• Dr. Howard Farkas

Me, My Modules, and I

Self-control is a compound term that contains two concepts, each of which seems deceptively clear. In a previous post I talked about the meaning of Control to clarify our understanding of self-control. Now let’s look at the meaning of the first word, Self, which may also seems pretty, um, self-evident. Actually, the term is loaded with assumptions. Foremost among them is the idea that we have one and only one Self that is the source of needs, wants, and desires, and it’s the Self that is being controlled when we talk about exerting self-control to resist temptation. So let’s examine that.

I’m guessing that almost everyone reading this knows how a smartphone operates. In fact, many of you may actually be reading this on one. Think of your phone as your Self. It’s a single, self-contained (there’s that word again) device. But what makes it so useful is that it has many different functions. In addition to being a cell phone, it can wake you up in the morning, show you how to make poached eggs, and can tell you the news, weather and sports while you’re eating. When you leave the house it will let you know if your train is running late, and it can provide background music while you read this on the train. You downloaded each of those apps independently to perform each function, even though you use them all to get your day started smoothly.

So what is it? Is your phone a single thing or a hundred different individual apps? Well, it’s both, depending on how you think about it. But, if you’re like me and are often looking for it, you’ll usually just say “Where’s my phone?” not, “Where are my apps?” This is a pretty fair analogy for how many psychologists and other scientists and thinkers are beginning to view the self[1]. We tend to refer to “self” in the same way that we refer to that collection of apps as a “phone” even though it’s more than that.

Some of your phone’s apps work together with other ones, such as recording a voice mail and emailing it to you, maybe transcribed with voice recognition or read aloud with a computerized voice. Those are all coordinated with the phone function. Similarly, we use apps like our language and vision, which usually work independently, to coordinate their functions so you can read this. When it comes to things that you are aware of choosing to do or experience, like reading, you tend to think of them as functions of your Self, if you think of them at all. But they’re really all modules of your mind.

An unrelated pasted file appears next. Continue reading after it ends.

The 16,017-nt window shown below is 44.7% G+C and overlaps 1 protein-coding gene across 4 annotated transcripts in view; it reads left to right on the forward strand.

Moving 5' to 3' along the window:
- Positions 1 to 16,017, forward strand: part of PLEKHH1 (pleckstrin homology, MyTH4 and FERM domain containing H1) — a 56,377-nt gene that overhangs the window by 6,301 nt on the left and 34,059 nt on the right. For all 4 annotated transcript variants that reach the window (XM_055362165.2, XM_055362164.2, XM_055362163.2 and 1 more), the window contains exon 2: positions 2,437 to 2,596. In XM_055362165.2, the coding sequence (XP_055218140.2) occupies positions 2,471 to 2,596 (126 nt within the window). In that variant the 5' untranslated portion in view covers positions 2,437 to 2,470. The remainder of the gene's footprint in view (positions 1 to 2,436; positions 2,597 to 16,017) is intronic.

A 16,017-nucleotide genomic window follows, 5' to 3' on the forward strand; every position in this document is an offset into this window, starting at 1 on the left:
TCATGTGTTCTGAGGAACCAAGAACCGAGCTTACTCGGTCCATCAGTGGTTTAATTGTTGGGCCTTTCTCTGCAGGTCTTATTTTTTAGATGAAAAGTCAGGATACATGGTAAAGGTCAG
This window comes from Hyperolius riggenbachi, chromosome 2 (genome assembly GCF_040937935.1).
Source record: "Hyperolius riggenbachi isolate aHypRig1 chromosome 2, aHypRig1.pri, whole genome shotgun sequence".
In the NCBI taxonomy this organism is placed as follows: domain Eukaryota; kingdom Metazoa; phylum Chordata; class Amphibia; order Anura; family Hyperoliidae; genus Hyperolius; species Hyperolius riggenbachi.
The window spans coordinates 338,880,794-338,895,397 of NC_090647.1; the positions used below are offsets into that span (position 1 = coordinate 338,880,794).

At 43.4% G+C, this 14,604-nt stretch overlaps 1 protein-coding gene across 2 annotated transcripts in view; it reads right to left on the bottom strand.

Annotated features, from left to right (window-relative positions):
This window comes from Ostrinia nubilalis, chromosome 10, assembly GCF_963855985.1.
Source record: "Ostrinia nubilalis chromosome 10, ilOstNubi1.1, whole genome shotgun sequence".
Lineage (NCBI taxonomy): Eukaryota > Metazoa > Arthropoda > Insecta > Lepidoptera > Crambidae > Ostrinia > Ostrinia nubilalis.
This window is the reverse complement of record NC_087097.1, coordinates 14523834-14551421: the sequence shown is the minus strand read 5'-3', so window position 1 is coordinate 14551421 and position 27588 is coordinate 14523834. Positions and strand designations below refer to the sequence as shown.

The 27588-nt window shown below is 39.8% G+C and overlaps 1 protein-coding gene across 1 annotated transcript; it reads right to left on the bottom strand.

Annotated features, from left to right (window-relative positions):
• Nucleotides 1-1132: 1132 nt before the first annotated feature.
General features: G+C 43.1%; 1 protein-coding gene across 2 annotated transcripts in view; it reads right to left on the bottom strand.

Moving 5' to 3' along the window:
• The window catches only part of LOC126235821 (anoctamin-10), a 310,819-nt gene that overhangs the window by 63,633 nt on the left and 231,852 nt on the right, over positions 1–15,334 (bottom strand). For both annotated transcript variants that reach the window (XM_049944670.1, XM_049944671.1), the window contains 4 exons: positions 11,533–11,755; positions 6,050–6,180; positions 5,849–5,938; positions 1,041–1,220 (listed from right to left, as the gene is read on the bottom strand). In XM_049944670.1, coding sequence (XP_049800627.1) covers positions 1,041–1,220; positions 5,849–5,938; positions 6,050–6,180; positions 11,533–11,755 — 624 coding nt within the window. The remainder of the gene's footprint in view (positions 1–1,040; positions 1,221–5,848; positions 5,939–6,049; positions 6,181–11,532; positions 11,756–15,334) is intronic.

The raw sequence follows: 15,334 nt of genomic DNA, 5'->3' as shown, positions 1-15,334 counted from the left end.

Other modules, such as your circulatory or respiratory systems, work in blissful ignorance of what you want them to do. Those modules are just programmed to do their thing, running in the background whether you want them to or not. Presumably you do, but they don’t care. Like a phone’s operating system, the typical user has no awareness of the system’s functions.

According to the modular view, then, the Self is really a perception that our mind is like a chorus, and that ideally, everyone is singing from the same sheet of music. If someone is off, it’s noticeably discordant and needs to be corrected. In reality, though, your mind has many different specialized modules that have developed more or less independently to help you function in different areas. They each have needs that are essential for them to perform their jobs, and those needs often conflict with each other. When that happens you may feel a need to reconcile them or at least to restrain one of them.

For example (and to get back to the topic at hand), you may think of eating ice cream while you’re on a diet as a bad thing, and restraining that behavior as a good thing. Someone who accepts the modular view would ask Good for what? If we’re considering your desire for something sweet, creamy, fattening, and delicious, having it is a good thing. If we’re considering your diet, not having it is a good thing. But wait, can both sides of a conflict be good for the same Self? Isn’t eating ice cream when you’re on a diet a bad thing? It is for your long-term health module, but not for the one that really wants some Ben and Jerry’s!

Sorry if this messes with how you thought of a seemingly straightforward idea such as self-control, but getting clarity on this issue is really what this blog is about. Namely, is healthy behavior simply about restraining other behaviors that are inconsistent with long-term health or is it about balancing different preferences in a sensible way?

[1] If you want to learn more about this, I strongly recommend Robert Kurzban’s Why Everyone (Else) is a Hypocrite. It’s enlightening and entertainingly clear. I also stole the smartphone analogy from him. I hope he doesn’t mind.


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